Ta-Nehisi Coates On His Debut Novel : 1A "When the hero is always white, there are subtle messages sent out to the culture. I wanted a hero who was black ... I just felt like it was our time," author Ta-Nehisi Coates told us.

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Ta-Nehisi Coates On His Debut Novel

Ta-Nehisi Coates On His Debut Novel

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Writer Ta-Nehisi Coates testifies during a hearing on slavery reparations held by the House Judiciary Subcommittee on the Constitution, Civil Rights and Civil Liberties in Washington, DC. The subcommittee debated the H.R. 40 bill, which proposes a commission be formed to study and develop reparation proposals for African-Americans. ZACH GIBSON/GETTY IMAGES hide caption

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ZACH GIBSON/GETTY IMAGES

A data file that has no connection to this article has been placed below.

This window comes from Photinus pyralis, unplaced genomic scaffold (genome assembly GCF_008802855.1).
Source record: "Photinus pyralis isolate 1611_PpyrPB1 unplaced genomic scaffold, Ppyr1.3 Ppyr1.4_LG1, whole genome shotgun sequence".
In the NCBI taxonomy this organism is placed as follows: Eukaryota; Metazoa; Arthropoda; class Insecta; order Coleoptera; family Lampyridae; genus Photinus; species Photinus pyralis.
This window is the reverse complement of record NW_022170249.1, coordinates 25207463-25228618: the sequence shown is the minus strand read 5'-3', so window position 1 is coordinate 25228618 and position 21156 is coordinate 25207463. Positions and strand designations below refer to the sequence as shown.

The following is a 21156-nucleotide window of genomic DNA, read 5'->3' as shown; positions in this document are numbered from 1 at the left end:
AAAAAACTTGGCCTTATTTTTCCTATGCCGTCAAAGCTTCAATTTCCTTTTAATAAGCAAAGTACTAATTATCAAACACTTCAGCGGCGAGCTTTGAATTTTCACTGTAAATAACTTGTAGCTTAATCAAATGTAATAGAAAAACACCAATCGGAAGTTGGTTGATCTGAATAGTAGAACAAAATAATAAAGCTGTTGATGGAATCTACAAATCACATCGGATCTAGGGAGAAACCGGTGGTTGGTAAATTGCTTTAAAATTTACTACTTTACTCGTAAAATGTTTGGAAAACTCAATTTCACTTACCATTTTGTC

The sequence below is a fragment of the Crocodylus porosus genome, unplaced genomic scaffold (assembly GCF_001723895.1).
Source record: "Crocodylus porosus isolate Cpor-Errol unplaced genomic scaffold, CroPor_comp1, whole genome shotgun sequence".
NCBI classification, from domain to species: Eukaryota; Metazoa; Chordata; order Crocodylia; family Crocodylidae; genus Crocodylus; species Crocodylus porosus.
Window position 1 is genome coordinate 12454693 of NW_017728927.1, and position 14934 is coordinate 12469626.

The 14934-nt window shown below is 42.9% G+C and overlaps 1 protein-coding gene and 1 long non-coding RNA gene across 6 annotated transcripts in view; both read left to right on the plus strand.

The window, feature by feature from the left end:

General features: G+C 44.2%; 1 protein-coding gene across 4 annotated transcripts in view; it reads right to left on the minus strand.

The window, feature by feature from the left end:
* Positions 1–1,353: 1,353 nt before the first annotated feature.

Writer Ta-Nehisi Coates testifies during a hearing on slavery reparations held by the House Judiciary Subcommittee on the Constitution, Civil Rights and Civil Liberties in Washington, DC. The subcommittee debated the H.R. 40 bill, which proposes a commission be formed to study and develop reparation proposals for African-Americans.

ZACH GIBSON/GETTY IMAGES

Remembering the past helps build a better future. Why, then, is it so difficult to recall those memories when the time is right? And is it possible to move forward without looking back?

Those questions guide the characters in The Water Dancer, the new novel by prolific author Ta-Nehisi Coates.

Coates rose to prominence for his non-fiction work, which focuses on politics and race. His other works include Between the World and Me, We Were Eight Years in Power and Black Panther. But his latest book is a surrealist novel about a slave born on a Virginia plantation who escapes bondage, and then uses the power of memory to help others do the same.

We spoke with Coates about his new book.

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